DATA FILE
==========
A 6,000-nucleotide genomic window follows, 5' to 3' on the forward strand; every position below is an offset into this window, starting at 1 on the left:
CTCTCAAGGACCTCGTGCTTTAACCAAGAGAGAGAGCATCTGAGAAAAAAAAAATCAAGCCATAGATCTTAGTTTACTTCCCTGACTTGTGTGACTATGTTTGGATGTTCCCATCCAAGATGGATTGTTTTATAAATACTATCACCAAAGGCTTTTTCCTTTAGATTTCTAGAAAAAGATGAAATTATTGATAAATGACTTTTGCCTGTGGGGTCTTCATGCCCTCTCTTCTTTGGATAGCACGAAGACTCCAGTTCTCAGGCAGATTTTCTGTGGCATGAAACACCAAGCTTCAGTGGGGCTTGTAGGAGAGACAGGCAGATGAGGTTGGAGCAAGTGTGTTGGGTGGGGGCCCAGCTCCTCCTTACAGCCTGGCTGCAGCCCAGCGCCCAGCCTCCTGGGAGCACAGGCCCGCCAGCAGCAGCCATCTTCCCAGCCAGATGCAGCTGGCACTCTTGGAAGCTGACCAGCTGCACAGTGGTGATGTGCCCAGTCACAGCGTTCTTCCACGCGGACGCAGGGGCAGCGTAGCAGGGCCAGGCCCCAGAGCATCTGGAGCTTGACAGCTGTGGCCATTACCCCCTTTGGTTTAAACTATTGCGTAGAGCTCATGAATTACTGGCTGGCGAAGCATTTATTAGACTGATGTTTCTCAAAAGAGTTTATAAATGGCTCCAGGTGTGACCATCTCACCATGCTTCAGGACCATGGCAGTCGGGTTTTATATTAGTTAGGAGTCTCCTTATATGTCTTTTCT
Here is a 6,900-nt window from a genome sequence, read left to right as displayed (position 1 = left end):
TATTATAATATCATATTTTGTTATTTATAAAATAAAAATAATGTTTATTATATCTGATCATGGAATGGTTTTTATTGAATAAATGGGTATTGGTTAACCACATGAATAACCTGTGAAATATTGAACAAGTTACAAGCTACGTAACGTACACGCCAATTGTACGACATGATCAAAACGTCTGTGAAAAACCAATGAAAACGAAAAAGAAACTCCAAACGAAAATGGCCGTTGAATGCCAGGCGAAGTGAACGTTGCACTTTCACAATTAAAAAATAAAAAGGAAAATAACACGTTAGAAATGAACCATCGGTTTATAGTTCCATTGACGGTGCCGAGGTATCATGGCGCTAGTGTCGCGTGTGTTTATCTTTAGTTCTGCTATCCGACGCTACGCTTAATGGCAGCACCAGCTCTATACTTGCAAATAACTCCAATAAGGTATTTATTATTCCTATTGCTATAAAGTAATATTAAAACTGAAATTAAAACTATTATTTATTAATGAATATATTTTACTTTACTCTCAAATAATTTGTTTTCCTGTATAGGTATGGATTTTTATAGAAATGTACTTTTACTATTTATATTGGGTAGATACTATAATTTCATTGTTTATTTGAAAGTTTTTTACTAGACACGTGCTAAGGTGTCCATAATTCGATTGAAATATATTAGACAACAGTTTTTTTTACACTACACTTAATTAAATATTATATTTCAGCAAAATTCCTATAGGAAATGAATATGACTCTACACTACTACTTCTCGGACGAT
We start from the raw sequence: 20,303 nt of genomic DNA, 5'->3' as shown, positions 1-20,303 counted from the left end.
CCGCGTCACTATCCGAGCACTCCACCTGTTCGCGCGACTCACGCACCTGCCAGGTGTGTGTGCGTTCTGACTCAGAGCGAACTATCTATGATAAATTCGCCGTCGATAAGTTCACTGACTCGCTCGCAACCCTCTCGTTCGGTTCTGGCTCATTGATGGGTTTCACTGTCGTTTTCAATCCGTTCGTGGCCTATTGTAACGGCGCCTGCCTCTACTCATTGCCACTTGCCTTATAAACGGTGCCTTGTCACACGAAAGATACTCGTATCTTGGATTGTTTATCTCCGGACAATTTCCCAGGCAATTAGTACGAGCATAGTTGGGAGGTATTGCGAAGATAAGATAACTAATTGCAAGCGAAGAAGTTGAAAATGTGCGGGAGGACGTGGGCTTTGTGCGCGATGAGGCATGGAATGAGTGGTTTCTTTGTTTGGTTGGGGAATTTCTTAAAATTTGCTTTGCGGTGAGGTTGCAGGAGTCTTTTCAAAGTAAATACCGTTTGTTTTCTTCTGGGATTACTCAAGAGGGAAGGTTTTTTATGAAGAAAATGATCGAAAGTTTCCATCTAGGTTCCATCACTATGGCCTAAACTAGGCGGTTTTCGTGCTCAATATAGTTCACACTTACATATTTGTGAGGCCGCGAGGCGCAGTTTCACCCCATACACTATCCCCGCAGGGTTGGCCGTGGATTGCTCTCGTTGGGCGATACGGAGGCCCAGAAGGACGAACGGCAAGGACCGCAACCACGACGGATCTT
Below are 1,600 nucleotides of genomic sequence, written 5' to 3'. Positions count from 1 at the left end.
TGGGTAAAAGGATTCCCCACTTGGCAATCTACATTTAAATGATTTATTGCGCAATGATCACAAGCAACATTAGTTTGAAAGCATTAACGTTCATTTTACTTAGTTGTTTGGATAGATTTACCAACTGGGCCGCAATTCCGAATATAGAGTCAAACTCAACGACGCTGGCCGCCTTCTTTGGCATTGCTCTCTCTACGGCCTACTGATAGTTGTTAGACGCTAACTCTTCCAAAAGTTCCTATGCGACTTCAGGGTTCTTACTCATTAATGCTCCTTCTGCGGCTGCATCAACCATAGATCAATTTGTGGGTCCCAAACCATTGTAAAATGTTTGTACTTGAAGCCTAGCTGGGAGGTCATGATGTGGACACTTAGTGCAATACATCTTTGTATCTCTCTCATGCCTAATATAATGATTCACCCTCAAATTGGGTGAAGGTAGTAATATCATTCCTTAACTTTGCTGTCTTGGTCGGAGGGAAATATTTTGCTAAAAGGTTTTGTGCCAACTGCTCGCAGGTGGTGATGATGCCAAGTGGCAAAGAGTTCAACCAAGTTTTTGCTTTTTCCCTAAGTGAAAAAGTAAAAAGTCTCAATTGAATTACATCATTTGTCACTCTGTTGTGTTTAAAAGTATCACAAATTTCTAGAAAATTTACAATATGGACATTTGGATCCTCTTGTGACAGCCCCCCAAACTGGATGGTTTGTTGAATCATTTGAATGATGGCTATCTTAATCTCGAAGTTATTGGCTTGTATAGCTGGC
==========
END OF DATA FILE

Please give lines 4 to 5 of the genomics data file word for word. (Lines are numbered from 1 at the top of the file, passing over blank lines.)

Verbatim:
TATTATAATATCATATTTTGTTATTTATAAAATAAAAATAATGTTTATTATATCTGATCATGGAATGGTTTTTATTGAATAAATGGGTATTGGTTAACCACATGAATAACCTGTGAAATATTGAACAAGTTACAAGCTACGTAACGTACACGCCAATTGTACGACATGATCAAAACGTCTGTGAAAAACCAATGAAAACGAAAAAGAAACTCCAAACGAAAATGGCCGTTGAATGCCAGGCGAAGTGAACGTTGCACTTTCACAATTAAAAAATAAAAAGGAAAATAACACGTTAGAAATGAACCATCGGTTTATAGTTCCATTGACGGTGCCGAGGTATCATGGCGCTAGTGTCGCGTGTGTTTATCTTTAGTTCTGCTATCCGACGCTACGCTTAATGGCAGCACCAGCTCTATACTTGCAAATAACTCCAATAAGGTATTTATTATTCCTATTGCTATAAAGTAATATTAAAACTGAAATTAAAACTATTATTTATTAATGAATATATTTTACTTTACTCTCAAATAATTTGTTTTCCTGTATAGGTATGGATTTTTATAGAAATGTACTTTTACTATTTATATTGGGTAGATACTATAATTTCATTGTTTATTTGAAAGTTTTTTACTAGACACGTGCTAAGGTGTCCATAATTCGATTGAAATATATTAGACAACAGTTTTTTTTACACTACACTTAATTAAATATTATATTTCAGCAAAATTCCTATAGGAAATGAATATGACTCTACACTACTACTTCTCGGACGAT
We start from the raw sequence: 20,303 nt of genomic DNA, 5'->3' as shown, positions 1-20,303 counted from the left end.